George Cukor, in filming Clare Booth Luce’s play, The Women, put out in 1939 a jangled, vivacious—almost too vivacious—domestic comedy about female dreadfulness and female resilience. There is also an element, to be sure, of a woman-needs-a-manism (i.e. a man to love).
Norma Shearer is too weepy as Mary Haines, but provides otherwise distinguished acting. Rosalind Russell plays bitchy Sylvia exaggeratedly and exhaustingly, though Joan Crawford does commanding work as a home wrecker. The woman who sparkled in Modern Times, Paulette Goddard, tries too hard as a saucy divorcee. Virginia Weidler, a child actor, however, is unself-consciously true as Shearer’s daughter.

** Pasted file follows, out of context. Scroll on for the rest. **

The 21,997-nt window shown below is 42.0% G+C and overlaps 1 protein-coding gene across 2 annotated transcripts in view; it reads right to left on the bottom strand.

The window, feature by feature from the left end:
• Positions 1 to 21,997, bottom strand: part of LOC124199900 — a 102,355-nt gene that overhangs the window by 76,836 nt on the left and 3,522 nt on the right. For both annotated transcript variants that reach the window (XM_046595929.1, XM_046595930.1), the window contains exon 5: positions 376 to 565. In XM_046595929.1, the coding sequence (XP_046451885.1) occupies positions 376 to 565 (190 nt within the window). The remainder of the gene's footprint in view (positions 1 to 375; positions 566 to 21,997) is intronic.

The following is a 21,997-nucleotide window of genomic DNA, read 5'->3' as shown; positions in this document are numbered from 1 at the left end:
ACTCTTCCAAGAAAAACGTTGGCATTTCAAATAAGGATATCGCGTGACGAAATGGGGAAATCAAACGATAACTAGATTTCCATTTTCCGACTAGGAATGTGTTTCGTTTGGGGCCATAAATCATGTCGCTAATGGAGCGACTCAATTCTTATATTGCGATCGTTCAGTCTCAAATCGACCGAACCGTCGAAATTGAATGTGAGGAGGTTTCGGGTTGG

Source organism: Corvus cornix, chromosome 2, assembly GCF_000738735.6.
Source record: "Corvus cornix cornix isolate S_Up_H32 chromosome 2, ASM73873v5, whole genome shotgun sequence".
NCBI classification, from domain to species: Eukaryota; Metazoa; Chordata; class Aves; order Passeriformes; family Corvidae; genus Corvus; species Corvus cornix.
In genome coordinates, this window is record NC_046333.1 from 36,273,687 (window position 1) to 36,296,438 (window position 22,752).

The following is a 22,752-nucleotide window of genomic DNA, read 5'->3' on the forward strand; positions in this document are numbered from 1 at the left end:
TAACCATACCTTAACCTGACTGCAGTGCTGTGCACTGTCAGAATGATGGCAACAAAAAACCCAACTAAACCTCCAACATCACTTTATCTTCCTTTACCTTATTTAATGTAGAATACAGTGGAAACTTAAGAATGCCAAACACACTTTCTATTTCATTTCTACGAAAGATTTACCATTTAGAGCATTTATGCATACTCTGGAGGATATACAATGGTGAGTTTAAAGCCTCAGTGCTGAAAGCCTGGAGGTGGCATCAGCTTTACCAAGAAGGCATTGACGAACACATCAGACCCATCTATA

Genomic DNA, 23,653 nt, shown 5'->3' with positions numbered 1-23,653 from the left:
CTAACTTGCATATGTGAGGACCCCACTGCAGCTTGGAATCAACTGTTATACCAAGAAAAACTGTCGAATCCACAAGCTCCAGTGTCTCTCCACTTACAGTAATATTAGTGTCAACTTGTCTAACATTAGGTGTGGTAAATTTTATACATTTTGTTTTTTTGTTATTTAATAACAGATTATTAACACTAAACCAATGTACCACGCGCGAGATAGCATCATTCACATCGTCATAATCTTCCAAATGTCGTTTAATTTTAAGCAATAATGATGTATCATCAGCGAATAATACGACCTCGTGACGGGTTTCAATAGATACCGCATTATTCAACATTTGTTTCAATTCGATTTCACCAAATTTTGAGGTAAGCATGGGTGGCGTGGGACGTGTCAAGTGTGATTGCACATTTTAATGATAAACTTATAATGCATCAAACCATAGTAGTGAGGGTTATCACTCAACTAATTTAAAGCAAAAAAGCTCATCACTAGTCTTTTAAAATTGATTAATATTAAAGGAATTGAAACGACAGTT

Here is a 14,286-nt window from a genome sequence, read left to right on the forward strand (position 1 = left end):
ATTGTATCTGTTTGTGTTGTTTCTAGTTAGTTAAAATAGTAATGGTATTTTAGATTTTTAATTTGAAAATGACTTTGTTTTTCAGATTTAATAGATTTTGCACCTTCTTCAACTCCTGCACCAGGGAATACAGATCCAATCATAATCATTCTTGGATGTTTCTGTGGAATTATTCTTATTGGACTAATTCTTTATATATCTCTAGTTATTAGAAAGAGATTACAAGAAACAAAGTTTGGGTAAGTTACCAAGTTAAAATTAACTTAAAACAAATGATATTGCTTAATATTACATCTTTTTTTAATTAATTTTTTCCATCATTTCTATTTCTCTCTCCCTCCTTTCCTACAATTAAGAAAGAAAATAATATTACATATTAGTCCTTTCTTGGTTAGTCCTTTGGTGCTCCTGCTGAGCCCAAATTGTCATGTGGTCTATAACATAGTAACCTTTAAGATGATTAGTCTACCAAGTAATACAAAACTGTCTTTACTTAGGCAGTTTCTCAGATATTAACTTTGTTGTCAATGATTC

The Women is quite a confection, smartly directed and in black and white with, nonetheless, an in-color fashion show sequence.